Race Relations Essay example

2528 Words Apr 27th, 2008 11 Pages
Humanity has been enduring an ongoing battle for centuries: the strained relations among the races. Despite efforts to put the past behind, signs remain at nearly every juncture that there still exists a strong sense of racial dissension. While many Caucasians do not see the problem being as severe as it is represented, African-Americans angrily reply that the lighter skinned race has not had to endure such prejudice and, therefore, cannot begin to identify with the situation. Frank Newport, vice president of the Gallup Poll Organization, says Caucasian Americans do not interpret racism as a big problem, therefore, they do not see a need for "government intervention" (Anonymous, 1997; 04A). Similarly, Asians, Hispanics and other United …show more content…
Yet this is not likely to be the contention of teenagers who, for the most part, speak more freely and true to form than adults. A believer in this concept is sociologist Howard Pinderhuges, author of Race in the Hood: Conflict and Violence Among Urban Youth, who firmly contends that teenagers are genuine.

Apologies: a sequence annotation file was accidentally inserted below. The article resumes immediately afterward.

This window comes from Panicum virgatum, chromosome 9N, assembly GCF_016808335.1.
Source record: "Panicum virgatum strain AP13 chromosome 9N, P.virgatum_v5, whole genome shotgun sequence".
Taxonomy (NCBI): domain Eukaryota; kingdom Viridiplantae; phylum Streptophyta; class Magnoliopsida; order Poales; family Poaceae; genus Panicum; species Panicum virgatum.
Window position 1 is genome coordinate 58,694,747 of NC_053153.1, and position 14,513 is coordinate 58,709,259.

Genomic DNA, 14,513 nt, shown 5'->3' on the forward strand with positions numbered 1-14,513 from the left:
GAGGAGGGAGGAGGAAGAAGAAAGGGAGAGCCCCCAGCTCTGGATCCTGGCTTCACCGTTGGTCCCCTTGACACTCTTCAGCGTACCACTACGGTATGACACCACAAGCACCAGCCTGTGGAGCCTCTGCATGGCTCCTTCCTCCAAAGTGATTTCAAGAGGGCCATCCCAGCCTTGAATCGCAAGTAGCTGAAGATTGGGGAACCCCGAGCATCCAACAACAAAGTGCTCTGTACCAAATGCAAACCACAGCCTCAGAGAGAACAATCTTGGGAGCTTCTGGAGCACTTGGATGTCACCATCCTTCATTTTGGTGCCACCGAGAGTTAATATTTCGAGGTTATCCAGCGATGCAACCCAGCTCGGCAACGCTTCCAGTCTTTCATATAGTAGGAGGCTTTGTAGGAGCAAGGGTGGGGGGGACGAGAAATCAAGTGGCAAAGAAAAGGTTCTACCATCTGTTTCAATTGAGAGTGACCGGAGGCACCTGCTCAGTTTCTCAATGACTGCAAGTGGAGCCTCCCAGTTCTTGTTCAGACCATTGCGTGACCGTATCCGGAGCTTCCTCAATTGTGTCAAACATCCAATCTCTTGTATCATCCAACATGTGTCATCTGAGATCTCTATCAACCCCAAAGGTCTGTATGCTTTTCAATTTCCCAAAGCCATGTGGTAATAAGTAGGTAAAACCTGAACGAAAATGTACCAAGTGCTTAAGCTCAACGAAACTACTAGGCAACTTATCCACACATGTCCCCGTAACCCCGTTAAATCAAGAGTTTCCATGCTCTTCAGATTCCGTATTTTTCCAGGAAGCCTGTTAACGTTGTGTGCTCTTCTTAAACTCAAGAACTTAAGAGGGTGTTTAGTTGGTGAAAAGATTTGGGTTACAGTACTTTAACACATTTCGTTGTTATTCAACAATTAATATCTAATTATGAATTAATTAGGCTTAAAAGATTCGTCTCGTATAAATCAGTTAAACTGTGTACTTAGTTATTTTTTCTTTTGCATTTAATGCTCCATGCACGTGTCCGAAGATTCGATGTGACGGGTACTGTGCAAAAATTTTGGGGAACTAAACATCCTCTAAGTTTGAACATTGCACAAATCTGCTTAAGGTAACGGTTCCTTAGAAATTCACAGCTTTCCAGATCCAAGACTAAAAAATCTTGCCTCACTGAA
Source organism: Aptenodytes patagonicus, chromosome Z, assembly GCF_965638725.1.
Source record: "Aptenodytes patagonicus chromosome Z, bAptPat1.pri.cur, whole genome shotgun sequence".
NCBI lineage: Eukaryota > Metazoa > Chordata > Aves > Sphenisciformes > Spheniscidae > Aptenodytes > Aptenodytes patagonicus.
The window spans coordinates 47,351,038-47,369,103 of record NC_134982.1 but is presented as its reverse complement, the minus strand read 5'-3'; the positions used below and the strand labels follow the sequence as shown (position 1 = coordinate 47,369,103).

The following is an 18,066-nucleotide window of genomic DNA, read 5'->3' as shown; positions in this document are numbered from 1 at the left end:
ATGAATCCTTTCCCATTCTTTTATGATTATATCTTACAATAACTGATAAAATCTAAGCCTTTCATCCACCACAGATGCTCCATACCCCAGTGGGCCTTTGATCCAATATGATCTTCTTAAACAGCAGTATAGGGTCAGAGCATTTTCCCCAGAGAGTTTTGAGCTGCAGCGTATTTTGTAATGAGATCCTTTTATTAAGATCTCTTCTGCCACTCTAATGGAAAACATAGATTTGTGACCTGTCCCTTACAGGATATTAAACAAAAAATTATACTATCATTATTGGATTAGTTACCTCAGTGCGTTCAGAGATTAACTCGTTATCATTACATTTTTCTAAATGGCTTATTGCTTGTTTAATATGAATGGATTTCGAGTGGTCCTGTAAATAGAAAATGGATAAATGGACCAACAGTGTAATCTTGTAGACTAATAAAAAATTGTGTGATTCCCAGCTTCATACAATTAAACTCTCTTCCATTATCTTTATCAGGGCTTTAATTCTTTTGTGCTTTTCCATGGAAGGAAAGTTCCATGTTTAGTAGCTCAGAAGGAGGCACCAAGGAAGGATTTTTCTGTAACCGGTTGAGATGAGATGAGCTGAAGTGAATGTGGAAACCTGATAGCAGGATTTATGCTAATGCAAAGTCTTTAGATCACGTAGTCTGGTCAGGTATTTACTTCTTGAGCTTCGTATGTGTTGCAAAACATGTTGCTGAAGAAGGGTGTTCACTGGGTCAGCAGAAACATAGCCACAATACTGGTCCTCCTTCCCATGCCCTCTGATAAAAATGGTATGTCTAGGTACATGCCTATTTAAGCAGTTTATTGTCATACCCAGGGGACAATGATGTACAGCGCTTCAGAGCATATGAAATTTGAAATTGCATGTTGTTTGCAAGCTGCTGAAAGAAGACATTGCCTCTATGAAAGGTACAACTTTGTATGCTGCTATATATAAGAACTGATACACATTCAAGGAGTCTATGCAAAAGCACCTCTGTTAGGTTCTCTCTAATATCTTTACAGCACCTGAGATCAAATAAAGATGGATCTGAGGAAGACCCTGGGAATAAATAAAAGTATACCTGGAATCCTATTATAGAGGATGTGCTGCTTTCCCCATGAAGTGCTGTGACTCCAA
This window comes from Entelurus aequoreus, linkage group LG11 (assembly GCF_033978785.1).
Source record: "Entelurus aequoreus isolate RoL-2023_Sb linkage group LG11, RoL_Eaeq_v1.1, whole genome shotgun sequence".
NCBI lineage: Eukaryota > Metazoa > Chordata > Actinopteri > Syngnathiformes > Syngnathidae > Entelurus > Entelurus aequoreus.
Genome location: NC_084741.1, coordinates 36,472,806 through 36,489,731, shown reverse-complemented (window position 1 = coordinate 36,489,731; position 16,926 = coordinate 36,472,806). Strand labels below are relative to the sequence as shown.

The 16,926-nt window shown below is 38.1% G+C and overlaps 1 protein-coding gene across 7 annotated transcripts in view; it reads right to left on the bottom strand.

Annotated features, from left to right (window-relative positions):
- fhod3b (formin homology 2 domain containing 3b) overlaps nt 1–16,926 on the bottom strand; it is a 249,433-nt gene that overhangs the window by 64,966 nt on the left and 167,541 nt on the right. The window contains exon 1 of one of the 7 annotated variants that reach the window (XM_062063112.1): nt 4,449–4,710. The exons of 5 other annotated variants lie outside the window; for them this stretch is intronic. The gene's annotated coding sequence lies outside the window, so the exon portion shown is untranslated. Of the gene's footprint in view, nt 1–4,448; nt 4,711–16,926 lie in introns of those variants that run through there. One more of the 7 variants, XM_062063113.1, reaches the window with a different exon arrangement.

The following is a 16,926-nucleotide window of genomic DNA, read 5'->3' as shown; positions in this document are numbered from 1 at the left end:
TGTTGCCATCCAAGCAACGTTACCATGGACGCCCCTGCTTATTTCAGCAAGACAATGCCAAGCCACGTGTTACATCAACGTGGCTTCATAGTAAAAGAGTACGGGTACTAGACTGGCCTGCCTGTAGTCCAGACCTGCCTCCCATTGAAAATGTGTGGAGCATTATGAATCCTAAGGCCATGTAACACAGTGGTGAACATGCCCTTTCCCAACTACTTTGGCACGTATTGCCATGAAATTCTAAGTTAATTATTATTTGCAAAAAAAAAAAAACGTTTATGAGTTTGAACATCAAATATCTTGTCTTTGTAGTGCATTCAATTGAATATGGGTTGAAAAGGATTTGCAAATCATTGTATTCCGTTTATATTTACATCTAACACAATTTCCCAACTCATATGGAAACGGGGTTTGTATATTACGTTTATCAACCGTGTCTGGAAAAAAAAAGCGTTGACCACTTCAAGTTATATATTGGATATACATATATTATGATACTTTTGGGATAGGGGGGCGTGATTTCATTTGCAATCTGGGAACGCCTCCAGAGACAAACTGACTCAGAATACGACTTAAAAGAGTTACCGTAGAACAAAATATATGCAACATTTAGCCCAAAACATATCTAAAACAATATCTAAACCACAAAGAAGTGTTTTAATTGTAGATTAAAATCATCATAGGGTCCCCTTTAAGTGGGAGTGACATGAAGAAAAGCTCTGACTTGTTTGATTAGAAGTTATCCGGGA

"Teenagers are a mirror of our souls. They speak plainly about things that adults would like to hide. Political correctness isn't an issue to them. You're more likely to get what they think unfiltered" (Farley, 1997; 88+).
Still, through all this optimism, there exists an invisible boundary line that, even though race relations seem to be improving, keeps the races separated. Seventeen-year-old Danny, one of the TIME/CNN respondents, commented that his friends consisted more of African-Americans than Caucasians. This, in and of itself, was not as enlightening as was his admission of the fact that "we just talk in school" (Farley, 1997; 88+), not allowing the relationship to progress into one's personal territory. It was a normal occurrence for none of Danny's African-American friends to visit him at home or for him to go to theirs; the lines of separation were clearly drawn. Experts consider this to be accountable in large part to the amount of violence that takes place in the "crime-plagued housing projects" (Farley, 1997; 88+) where many of his friends live. The

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